_{i}follows an i.i.d. zero-mean normal distribution with a fixed variance. The variance of v

_{i}is determined from taking the variance of the NDVI difference (x

_{i,t}

_{+1}—x

_{i,t}) at all the tram locations. Although the systematic increase and decrease are not included in this formulation, such temporal dynamics are captured based on the tram information represented in Equation (3) with the Kalman filter.

**x**

_{t}and its estimation variance (the algorithm is described in Appendix A). The Kalman filter consists of prediction and update at each time step. In the prediction step, the state transition equation (Equation (7)) is used to predict the state vector (i.e., NDVI at all the pixels) at the next time step

**x**

_{t}

_{+1}from the previous time step

**x**

_{t}. In the update step (or correction step), the estimate of the state vector is improved or corrected by including the tram NDVI and airborne gI data through the observation equation (Equation (2)). In this update step, the information transfers from the data to the target variables (e.g., the estimates of NDVI). The covariance of the state vector is estimated at each step; each diagonal element of the covariance matrix is the estimation variance σ

_{xi,t}, representing the uncertainty in the estimates.

_{i,t}) is a function of NDVI such that:

_{i,t}= f(x

_{i,t}) + ε

_{t},

_{t}in this relationship. To account for the uncertainty in this relationship, we used the variance propagation formula, in which the variance of y

_{i,t}is |f’(x

_{i,t})|

^{2}σ

_{xi,t}+ σ

_{y}, where f’ is the first derivative of the function f, and σ

_{xi,t}is the estimation variance of NDVI at pixel i and time step t derived from the Kalman filter, and σ

_{y}is the variance of the residual in the NEEday-NDVI relationship. Once the NEEday map is created, we computed the weighted average of NEEday (Equation (9)) within the EC flux tower footprint to compare with the NEEday from the EC flux tower data. The weights were calculated based on the contribution of each pixel to the tower data in the footprint model.

**z**

_{t}. The Kalman filtering approach has been used extensively for remote sensing and environmental science applications as well as for integrating ecosystem or land surface models with eddy-covariance flux tower data [39,56]. Our unique contribution is to seamlessly integrate spatio-temporal disparate datasets sampled over a range of spatial and temporal scales, which addresses the particular challenge of integrating spatially extensive but temporally sparse data with high frequency but spatially sparse data.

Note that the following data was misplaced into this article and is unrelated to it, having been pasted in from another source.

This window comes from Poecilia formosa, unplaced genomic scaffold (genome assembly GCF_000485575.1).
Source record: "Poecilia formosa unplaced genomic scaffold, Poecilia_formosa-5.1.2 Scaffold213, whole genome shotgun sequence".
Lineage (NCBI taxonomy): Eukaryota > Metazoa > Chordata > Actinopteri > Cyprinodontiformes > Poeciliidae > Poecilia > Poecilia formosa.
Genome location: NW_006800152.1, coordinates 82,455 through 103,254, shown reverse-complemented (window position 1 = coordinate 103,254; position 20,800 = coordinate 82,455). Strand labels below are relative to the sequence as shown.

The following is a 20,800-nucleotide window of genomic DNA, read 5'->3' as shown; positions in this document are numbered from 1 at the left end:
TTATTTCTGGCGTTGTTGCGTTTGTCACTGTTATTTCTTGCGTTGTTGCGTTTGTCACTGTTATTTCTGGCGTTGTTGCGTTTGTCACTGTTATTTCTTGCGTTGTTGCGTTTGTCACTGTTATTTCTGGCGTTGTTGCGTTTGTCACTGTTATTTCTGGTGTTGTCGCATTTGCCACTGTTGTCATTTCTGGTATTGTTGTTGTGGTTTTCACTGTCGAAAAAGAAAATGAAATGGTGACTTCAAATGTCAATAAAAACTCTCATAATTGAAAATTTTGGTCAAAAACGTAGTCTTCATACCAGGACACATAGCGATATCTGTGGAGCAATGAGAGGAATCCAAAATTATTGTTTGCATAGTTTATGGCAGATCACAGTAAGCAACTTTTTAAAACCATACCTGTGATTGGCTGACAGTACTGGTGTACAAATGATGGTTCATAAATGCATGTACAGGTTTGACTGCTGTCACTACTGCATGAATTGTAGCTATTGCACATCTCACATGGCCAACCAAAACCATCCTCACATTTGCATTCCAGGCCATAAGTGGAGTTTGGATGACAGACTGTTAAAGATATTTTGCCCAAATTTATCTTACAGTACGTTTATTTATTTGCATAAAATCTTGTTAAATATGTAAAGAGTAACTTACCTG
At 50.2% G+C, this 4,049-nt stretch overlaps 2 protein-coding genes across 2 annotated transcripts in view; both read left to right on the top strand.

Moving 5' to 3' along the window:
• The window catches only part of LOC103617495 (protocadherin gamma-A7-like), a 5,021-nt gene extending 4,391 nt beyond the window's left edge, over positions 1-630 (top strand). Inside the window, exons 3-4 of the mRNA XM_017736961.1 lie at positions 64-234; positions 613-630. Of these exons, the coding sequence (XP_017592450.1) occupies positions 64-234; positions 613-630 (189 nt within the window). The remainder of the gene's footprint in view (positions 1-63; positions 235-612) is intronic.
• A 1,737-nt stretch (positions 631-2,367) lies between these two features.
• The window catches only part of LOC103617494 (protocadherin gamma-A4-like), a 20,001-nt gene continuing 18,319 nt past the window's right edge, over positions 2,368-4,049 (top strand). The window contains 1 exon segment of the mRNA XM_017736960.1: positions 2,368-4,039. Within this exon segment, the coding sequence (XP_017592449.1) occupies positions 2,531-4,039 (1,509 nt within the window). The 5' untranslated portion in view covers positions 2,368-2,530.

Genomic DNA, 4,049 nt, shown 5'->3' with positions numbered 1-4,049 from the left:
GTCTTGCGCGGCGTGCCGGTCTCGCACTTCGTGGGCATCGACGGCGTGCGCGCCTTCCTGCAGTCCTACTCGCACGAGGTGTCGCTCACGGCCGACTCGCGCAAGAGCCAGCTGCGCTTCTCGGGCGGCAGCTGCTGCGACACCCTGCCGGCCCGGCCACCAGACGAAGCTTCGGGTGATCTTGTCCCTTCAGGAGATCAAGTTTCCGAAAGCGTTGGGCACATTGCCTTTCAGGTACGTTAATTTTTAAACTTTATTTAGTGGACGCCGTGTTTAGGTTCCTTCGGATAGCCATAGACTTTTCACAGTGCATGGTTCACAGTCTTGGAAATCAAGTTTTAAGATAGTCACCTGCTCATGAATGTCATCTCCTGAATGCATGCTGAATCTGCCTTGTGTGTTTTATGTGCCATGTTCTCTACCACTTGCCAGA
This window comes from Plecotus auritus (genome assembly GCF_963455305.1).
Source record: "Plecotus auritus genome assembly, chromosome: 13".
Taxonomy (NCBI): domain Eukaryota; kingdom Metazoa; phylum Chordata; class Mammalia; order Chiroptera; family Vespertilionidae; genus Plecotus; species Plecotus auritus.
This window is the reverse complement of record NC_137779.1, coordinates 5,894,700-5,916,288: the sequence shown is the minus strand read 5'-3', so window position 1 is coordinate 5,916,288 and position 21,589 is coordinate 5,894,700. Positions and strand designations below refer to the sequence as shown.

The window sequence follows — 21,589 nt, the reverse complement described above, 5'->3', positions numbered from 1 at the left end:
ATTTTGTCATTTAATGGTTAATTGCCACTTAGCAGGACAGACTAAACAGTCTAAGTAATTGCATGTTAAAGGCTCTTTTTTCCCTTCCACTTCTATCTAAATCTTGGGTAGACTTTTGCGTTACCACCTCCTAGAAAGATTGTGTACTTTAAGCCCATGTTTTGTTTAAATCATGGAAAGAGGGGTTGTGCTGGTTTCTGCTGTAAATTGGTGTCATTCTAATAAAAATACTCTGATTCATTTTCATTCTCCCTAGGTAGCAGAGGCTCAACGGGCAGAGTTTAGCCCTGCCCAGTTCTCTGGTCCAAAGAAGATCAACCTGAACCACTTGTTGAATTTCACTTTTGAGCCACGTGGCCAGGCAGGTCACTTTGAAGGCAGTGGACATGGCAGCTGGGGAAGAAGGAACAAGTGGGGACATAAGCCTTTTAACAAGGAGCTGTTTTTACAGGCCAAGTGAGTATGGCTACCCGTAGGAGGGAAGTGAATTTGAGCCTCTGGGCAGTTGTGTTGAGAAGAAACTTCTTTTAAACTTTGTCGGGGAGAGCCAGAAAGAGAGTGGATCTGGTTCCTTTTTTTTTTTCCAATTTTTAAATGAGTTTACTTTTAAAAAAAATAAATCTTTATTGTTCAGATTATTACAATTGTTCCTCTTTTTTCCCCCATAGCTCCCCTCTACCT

## 3. Results

^{2}= 0.57 and p-value of <1 × 10

^{−13}). On the other hand, the correlations between the airborne-based gI (one-time acquisition) and the tram-based NDVI (multiple acquisitions) change over time (Figure 6b). The Spearman correlation coefficients are −0.10 (p-value 0.26), 0.63 (p-value < 0.01), 0.65 (p-value < 0.01) and −0.01 (p-value 0.92) on Days 182, 206, 221 and 256, respectively. While the correlations are not significant in the shoulder seasons, they are higher in the middle of the growing season when the NDVI and NEE are most spatially heterogeneous.

^{−4}. Since the EC data has large scatter, we smoothed data with the moving average of the 15-day window to represent the seasonal variability. Different from earlier studies (e.g., Rasteter et al., 2010), the tower data were not included in the estimation, and we did not calibrate any parameters according to the flux tower data. We would note that the flux-tower data often have large deviation and scattering (Fox et al., 2008).

## 4. Discussion

^{2}/s across the site, the range of which is larger than that of the flux tower-measured NEE across different drained lake basins in this region [21]. This can possibly be attributed to the spatial averaging effect that occurs for the flux tower data, which is unable to resolve the spatial variability of fluxes associated with microtopography in ice-wedge polygons. Nor can such microtopographic variability be captured by the low-resolution satellite-based estimations of NDVI and NEEday.

_{2}uptake (i.e., high NDVI and NEEday) than other features across different polygon types, and also that the troughs have higher values than LCP centers, even though they both had high soil moisture. This is possibly because low centers tended to have deep ponded water and anoxic conditions that inhibit vegetation growth [13]. In terms of temporal variability, both NDVI and NEEday were low at the dry rims and the center of HCPs throughout the season, while they were more dynamic at the troughs and center of LCPs. Although both NDVI and NEE changed over time, their correlation was consistent along the same curve. In addition, the spatial heterogeneity of NDVI and NEEday was persistent during most of the growing season such that the high NDVI and NEEday regions tended to be the same throughout the season. This is why a single image of gI was able to describe the spatial heterogeneity. This is consistent with the previous findings on the relationship between soil moisture and plant vigor by Dafflon et al. [24], using soil electrical conductivity from electrical resistivity tomography (ERT), and greenness index from pole- and UAS-mounted cameras.

## 5. Summary

_{2}uptake than the centers of LCPs, and the HCP areas have a larger spatial coverage of troughs. Our results suggest the importance of considering microtopographic features for carbon exchange, and the need to integrate multi-type multiscale datasets to capture the microtopographic effects on the spatio-temporal dynamics of NDVI and NEE.

## Author Contributions

## Funding

## Institutional Review Board Statement